Since 2012, Americans’ approval of their Congress has fallen to levels not seen in modern times. No longer does the average citizen believe that his children will live a life better than he has.

What happened? The election of a class of far-right Republicans running in gerrymandered districts, coupled with the current House Speaker’s commitment to the unconstitutional “Hastert rule,” has allowed this anti-government minority to distort the character of the Grand Old Party, render its moderate members powerless and bring the normal functioning of the entire government to a virtual standstill.

In the last few years, the United States has been incapable of addressing taxation, immigration, or repair of the nation’s (and Maine’s) roads, bridges and airports. The average person, like me, grinds his teeth in frustration. So what’s the answer? I have a modest proposal.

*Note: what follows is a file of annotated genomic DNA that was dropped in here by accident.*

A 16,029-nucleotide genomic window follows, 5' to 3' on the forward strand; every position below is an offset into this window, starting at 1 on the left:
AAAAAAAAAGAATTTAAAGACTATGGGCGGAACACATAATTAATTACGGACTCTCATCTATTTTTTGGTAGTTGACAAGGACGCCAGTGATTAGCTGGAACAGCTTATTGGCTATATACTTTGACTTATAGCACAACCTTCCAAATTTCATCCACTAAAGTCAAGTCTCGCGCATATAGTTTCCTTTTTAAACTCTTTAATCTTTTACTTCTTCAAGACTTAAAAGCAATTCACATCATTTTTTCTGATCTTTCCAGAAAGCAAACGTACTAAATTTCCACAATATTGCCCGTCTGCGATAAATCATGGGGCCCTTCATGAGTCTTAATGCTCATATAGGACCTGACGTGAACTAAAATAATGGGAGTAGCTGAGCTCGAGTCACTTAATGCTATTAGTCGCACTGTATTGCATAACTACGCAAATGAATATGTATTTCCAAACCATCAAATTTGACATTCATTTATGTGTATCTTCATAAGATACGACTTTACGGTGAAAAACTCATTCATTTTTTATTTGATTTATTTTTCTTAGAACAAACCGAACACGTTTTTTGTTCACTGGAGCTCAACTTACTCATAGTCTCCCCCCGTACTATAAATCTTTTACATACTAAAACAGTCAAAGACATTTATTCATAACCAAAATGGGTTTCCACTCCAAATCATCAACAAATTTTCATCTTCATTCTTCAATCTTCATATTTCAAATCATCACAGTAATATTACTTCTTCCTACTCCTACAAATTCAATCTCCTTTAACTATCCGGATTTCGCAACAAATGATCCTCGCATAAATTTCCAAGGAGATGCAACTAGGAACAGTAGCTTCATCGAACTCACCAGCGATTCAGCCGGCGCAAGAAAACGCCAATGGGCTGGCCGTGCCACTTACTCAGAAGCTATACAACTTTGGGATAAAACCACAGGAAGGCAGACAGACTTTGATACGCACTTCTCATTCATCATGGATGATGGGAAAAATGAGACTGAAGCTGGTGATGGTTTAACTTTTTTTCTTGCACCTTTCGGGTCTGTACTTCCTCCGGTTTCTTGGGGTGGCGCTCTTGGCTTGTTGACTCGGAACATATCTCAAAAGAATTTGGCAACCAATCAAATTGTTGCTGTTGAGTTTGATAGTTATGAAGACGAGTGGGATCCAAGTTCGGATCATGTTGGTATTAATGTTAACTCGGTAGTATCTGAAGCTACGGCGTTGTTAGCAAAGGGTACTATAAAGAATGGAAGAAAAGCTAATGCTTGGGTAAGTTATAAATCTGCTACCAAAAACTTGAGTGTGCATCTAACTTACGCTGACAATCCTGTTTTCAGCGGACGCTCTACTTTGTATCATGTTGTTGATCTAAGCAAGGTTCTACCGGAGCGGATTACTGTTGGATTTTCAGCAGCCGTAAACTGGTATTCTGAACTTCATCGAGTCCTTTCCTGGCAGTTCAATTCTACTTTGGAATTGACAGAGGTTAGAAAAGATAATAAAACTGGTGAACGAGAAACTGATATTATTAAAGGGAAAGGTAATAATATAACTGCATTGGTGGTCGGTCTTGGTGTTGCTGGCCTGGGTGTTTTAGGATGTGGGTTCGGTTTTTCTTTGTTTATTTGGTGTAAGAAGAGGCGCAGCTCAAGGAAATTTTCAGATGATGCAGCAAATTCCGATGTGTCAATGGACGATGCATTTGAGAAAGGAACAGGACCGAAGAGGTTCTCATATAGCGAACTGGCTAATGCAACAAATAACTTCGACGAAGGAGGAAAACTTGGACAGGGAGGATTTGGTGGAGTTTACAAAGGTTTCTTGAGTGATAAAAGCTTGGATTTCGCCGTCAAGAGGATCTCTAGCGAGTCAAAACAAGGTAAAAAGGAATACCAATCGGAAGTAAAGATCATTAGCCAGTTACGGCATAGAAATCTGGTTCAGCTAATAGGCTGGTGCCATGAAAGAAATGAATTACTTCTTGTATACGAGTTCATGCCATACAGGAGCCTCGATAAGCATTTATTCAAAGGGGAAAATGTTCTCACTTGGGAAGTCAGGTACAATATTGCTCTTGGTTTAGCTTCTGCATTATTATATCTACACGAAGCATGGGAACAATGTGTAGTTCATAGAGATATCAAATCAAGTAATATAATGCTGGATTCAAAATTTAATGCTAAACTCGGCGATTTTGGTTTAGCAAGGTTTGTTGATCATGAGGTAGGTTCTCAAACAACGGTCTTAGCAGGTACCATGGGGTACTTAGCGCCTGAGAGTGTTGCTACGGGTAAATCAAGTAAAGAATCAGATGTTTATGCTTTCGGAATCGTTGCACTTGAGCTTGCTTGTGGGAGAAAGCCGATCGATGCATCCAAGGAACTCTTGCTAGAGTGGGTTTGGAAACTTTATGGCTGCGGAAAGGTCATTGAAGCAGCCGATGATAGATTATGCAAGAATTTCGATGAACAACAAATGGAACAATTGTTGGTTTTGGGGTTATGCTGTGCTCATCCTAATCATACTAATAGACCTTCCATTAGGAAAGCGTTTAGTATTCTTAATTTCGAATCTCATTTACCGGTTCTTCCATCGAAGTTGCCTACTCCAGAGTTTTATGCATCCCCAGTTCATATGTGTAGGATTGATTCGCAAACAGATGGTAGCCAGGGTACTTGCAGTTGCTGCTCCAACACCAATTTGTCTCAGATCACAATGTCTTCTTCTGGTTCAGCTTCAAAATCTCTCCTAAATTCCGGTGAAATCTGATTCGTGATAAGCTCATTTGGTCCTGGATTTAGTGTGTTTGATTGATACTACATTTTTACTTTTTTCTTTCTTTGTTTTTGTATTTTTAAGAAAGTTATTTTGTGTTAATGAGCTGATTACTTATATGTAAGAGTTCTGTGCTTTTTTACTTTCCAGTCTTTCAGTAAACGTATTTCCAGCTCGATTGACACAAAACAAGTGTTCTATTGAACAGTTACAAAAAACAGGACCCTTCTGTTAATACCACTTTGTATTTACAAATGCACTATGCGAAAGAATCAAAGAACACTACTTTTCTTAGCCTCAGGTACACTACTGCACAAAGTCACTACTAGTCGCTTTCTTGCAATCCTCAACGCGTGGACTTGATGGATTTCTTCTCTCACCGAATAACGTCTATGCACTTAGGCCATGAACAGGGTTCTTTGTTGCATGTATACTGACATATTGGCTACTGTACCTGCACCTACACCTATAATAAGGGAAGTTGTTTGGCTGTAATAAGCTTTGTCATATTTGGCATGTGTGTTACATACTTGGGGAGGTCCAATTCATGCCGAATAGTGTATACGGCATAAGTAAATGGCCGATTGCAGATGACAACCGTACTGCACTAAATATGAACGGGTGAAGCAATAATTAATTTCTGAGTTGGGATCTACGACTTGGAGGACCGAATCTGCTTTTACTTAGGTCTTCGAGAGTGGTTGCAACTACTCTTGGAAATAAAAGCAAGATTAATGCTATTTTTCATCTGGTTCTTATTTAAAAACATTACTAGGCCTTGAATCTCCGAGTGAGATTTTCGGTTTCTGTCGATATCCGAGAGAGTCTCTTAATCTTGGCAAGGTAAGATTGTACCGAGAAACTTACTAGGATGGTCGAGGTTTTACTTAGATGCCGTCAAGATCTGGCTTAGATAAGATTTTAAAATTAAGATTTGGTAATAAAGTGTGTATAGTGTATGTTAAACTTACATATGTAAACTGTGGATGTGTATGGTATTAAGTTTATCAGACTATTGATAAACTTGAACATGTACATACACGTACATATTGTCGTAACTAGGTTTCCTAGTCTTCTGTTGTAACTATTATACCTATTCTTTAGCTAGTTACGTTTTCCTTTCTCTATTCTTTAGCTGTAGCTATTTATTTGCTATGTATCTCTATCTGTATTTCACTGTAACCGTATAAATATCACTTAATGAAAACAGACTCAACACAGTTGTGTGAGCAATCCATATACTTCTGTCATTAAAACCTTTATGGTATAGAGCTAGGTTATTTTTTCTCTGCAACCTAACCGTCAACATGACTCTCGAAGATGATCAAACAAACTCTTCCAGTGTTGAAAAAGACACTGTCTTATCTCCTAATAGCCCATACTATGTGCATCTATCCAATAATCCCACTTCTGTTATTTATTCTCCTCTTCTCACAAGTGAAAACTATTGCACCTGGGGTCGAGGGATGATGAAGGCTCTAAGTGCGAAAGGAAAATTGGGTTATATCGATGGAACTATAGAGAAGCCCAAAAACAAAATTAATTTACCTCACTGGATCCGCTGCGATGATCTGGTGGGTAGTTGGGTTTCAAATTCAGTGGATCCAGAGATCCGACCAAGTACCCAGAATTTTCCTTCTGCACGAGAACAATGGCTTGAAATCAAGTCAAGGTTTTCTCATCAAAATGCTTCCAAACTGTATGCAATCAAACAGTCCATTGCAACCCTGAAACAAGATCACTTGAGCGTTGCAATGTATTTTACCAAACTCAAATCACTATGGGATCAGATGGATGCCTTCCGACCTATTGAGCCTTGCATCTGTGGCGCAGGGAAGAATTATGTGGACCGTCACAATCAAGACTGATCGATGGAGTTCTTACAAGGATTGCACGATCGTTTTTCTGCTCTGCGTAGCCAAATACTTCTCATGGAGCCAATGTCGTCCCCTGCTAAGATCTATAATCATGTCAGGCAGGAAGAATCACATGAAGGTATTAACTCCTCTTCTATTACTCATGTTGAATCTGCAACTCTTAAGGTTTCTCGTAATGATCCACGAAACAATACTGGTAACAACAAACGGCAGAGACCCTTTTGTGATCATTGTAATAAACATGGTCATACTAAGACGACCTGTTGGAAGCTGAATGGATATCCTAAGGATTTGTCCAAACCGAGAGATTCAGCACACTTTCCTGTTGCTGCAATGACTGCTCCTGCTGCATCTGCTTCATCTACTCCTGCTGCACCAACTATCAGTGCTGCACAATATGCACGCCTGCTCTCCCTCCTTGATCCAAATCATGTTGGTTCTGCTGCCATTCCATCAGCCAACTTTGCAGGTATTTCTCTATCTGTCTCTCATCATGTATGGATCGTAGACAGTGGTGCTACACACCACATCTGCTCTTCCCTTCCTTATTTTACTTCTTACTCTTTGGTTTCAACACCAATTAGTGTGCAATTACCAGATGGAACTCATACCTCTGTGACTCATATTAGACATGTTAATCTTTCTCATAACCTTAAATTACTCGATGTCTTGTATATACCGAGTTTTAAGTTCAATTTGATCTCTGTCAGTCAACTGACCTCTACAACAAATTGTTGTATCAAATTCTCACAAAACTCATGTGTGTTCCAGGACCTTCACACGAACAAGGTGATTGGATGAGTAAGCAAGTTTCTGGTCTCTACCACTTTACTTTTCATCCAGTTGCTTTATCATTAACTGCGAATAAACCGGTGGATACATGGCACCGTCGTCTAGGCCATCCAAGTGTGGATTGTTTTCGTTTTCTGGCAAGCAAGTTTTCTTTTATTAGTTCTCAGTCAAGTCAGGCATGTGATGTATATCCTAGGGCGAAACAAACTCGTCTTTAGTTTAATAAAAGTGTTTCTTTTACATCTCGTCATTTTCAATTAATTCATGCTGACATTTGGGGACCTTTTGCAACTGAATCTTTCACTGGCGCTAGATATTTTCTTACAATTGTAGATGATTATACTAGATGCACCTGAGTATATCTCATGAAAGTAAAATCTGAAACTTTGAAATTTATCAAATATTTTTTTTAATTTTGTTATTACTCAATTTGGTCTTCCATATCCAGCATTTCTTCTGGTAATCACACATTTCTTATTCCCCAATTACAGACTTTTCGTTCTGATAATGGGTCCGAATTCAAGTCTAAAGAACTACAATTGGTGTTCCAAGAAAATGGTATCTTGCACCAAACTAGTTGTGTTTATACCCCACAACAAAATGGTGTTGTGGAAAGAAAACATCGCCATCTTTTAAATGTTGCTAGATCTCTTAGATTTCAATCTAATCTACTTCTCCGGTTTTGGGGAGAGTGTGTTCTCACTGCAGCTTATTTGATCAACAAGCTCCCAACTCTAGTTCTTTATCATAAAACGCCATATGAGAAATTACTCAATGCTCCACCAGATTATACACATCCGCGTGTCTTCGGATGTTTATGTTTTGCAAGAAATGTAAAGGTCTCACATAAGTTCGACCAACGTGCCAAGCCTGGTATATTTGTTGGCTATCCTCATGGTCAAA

Voters naturally drawn to the moderate wing of the Republican Party should join the Democratic Party — which over the years has become, by default, the party of the center. Current moderate Republican members of Congress should declare their conscience — as our own great Sen. Margaret Chase Smith once did against fanaticism — and transfer their party affiliation.

What would this accomplish? First, these moderates, currently powerless in their own party, could pursue their natural instincts for constructive compromise and assure passage of stalled legislation. Second, their presence in the Democratic Party would move it even nearer to the country’s political center, where the vast majority of citizens sit.

The far right wing would be neutralized, allowing the rest of the country to live with a functioning government.

And approval ratings of Congress would skyrocket.

Dennis J. Perkins


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